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Nursing Home vs. Rehab for Alcohol and Drug Treatment: Which Is Right for You?

Finding long-term care is critical for yourself or an elderly loved one, especially when it comes to treating a substance use disorder (SUD). Patients and their families deserve a smooth transition into a treatment facility but making the choice between a nursing home or rehab for the elderly can be difficult.

To help ease the decision-making process, take a closer look at the differences between nursing homes and rehabilitation centers below. While you may need time to consider your options, your informed decision can make the transition into a nursing home or rehab easier.

Does My Insurance Cover Long-Term Rehab Treatment?

Before you commit to a specific location, you can check your insurance by calling your provider or checking online through our portal. You will be asked to provide the name of your insurance carrier as well as your policy membership identification.

Health insurance often covers at least part, if not all, of a stay in a rehabilitation facility. Private pay and personal loans can be applied to help cover any gaps in insurance. Medicare will pay for inpatient or outpatient substance use disorder treatment.1 Medicare Part A covers inpatient substance abuse treatment, and Medicare Part B pays for outpatient services rendered by a hospital’s outpatient department or clinic.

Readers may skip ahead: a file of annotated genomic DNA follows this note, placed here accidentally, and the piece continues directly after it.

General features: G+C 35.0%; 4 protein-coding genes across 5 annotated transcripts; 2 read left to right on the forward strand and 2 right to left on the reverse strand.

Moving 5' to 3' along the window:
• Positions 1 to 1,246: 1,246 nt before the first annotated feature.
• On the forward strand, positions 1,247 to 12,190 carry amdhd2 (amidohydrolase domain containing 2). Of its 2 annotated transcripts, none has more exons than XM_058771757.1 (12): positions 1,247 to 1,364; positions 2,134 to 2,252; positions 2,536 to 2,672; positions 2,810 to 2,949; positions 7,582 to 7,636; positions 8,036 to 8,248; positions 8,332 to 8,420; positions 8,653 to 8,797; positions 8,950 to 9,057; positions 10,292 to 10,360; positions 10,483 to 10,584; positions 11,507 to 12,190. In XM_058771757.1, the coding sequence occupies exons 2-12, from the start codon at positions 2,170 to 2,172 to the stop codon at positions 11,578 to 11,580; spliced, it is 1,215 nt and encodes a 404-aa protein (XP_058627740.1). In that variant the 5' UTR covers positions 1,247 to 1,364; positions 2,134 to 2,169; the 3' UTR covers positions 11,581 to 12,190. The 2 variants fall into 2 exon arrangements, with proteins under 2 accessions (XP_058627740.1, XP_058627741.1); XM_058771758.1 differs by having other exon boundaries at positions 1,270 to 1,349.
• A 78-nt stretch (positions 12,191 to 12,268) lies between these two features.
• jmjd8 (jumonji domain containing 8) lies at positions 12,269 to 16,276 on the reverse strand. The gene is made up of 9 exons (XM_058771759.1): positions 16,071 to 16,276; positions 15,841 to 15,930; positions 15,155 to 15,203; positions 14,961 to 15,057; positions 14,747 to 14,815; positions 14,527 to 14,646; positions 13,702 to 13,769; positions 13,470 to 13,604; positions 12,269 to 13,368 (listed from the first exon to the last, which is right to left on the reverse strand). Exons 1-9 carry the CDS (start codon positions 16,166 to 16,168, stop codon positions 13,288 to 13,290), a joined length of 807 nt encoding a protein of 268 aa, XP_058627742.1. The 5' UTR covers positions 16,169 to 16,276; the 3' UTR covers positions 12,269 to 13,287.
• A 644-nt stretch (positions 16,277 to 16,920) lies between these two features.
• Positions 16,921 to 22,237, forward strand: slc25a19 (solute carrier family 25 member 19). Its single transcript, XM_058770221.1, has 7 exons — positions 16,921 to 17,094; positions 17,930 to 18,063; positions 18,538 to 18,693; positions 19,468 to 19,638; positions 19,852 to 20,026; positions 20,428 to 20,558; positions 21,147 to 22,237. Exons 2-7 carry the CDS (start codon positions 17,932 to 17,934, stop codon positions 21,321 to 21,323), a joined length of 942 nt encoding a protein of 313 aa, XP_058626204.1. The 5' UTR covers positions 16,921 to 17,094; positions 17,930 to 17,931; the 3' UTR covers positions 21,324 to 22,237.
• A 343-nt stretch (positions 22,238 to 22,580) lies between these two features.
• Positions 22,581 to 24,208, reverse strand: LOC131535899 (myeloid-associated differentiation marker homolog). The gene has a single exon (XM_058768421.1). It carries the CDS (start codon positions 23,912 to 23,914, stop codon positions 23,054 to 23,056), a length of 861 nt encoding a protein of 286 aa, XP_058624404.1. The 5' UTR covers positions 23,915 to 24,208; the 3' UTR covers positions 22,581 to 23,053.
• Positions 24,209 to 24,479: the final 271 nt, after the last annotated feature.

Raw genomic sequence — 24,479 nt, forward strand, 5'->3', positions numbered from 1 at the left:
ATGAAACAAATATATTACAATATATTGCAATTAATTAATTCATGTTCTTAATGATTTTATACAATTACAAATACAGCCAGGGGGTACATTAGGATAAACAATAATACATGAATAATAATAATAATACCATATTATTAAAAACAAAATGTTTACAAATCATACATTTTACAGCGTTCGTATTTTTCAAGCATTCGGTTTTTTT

Remember, it is important to check your coverage before you decide on a treatment program for yourself or your loved one. Knowing how much is covered can lessen the stress of starting treatment.

Alcoholism in the Elderly

Alcohol addiction is an underrecognized but common issue among older adults.2 Age-related changes in physiology coupled with heavy alcohol intake can cause elderly individuals to experience problems such as impaired balance, coordination, and judgment.2

Other effects of both short- and long-term alcohol use can include:3

  • Alcohol poisoning (a medical emergency resulting from high blood alcohol levels).
  • Cancer (breast, colon, esophagus, liver, mouth, throat, rectum, voice box).